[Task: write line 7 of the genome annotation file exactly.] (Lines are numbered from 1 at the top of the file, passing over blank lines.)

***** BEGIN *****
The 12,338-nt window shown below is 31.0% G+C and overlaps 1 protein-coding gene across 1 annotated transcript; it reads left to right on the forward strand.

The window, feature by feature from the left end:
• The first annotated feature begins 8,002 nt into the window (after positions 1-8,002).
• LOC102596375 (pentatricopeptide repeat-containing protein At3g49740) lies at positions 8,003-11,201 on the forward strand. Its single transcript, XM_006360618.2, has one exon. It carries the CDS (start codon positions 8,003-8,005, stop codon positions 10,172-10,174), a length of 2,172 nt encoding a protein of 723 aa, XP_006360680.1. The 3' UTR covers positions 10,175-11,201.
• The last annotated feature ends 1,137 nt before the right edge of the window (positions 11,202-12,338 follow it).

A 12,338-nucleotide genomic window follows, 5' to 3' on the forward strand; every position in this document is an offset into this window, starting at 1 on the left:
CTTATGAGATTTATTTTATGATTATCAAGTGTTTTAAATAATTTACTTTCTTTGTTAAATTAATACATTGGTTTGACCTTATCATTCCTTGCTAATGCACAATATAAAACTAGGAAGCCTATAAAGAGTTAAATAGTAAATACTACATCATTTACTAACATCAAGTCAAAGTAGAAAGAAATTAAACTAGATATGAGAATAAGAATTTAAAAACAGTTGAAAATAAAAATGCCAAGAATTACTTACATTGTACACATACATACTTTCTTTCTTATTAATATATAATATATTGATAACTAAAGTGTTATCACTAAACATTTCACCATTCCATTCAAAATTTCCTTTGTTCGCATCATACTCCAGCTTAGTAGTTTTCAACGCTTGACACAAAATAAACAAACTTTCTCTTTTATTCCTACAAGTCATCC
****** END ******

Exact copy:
CTTATGAGATTTATTTTATGATTATCAAGTGTTTTAAATAATTTACTTTCTTTGTTAAATTAATACATTGGTTTGACCTTATCATTCCTTGCTAATGCACAATATAAAACTAGGAAGCCTATAAAGAGTTAAATAGTAAATACTACATCATTTACTAACATCAAGTCAAAGTAGAAAGAAATTAAACTAGATATGAGAATAAGAATTTAAAAACAGTTGAAAATAAAAATGCCAAGAATTACTTACATTGTACACATACATACTTTCTTTCTTATTAATATATAATATATTGATAACTAAAGTGTTATCACTAAACATTTCACCATTCCATTCAAAATTTCCTTTGTTCGCATCATACTCCAGCTTAGTAGTTTTCAACGCTTGACACAAAATAAACAAACTTTCTCTTTTATTCCTACAAGTCATCC